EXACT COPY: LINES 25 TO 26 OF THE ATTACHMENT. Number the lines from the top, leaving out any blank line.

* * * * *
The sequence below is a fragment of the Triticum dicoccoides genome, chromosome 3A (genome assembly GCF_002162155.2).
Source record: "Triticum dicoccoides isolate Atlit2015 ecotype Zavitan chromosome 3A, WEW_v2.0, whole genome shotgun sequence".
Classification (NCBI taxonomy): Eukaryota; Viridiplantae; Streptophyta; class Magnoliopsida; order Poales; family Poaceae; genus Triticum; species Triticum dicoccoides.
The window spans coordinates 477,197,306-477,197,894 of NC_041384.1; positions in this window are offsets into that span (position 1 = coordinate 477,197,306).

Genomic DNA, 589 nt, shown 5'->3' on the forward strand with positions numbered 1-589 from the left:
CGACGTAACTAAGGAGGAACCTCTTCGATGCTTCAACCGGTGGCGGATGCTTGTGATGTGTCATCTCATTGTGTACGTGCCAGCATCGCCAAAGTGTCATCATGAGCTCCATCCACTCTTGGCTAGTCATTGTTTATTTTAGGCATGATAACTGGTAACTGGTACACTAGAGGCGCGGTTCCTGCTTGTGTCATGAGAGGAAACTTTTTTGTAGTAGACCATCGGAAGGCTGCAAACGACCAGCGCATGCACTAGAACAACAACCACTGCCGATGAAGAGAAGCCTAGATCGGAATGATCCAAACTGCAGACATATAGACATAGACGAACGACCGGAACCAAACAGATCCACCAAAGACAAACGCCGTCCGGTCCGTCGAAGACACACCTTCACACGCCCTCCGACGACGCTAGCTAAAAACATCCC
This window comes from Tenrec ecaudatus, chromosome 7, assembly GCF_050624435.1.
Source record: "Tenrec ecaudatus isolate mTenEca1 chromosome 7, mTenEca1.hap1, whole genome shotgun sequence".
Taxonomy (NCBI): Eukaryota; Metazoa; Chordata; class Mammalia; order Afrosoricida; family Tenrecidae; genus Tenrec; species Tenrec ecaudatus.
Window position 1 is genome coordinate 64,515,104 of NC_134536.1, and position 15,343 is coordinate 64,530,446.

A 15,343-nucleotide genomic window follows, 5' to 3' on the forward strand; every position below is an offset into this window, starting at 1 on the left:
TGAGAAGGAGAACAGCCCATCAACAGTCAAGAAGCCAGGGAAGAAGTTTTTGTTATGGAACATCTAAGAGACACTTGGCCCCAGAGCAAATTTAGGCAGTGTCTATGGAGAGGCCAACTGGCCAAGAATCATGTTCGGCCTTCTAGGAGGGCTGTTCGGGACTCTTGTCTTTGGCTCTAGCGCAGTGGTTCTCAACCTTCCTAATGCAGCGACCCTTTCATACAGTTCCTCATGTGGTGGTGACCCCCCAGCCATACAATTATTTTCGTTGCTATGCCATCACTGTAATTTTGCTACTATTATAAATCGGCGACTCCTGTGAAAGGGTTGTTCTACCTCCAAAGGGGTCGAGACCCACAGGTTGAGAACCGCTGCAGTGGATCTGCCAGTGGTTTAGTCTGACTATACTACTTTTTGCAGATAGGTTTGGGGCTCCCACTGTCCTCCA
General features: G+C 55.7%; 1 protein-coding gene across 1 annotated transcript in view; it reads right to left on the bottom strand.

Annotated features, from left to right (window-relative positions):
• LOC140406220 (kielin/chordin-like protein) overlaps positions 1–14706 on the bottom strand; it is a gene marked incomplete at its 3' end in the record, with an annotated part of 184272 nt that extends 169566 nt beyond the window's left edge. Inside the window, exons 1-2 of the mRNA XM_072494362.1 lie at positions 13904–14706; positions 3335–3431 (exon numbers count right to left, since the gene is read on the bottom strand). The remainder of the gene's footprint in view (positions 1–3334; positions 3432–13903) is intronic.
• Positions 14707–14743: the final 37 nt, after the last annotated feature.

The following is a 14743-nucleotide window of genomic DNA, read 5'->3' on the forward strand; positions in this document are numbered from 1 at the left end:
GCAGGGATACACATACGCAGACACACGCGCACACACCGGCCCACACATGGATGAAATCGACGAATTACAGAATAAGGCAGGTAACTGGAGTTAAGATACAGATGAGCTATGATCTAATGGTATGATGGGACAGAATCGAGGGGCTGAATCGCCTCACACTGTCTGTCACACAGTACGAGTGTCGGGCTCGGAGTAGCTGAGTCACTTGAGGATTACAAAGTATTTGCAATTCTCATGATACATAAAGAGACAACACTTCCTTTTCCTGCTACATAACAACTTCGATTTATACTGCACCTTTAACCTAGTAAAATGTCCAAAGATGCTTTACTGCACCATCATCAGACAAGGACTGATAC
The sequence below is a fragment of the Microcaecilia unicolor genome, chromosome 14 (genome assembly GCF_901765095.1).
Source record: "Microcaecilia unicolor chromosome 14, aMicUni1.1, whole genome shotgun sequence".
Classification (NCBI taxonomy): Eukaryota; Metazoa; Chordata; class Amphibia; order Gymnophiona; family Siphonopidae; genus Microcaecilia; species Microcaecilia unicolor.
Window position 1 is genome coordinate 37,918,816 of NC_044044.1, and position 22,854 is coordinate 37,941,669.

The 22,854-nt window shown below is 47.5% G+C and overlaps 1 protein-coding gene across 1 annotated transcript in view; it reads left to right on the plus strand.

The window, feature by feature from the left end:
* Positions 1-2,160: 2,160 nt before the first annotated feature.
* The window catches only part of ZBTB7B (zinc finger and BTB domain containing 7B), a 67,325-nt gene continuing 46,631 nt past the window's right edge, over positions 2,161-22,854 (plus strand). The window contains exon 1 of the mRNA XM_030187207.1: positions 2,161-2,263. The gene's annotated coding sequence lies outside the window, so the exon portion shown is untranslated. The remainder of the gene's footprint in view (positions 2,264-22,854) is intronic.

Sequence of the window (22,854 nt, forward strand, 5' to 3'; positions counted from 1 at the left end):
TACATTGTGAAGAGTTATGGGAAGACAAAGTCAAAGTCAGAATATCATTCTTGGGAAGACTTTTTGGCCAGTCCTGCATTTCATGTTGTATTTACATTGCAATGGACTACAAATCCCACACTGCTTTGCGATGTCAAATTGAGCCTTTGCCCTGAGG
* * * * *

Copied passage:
* Positions 1-2,160: 2,160 nt before the first annotated feature.
* The window catches only part of ZBTB7B (zinc finger and BTB domain containing 7B), a 67,325-nt gene continuing 46,631 nt past the window's right edge, over positions 2,161-22,854 (plus strand). The window contains exon 1 of the mRNA XM_030187207.1: positions 2,161-2,263. The gene's annotated coding sequence lies outside the window, so the exon portion shown is untranslated. The remainder of the gene's footprint in view (positions 2,264-22,854) is intronic.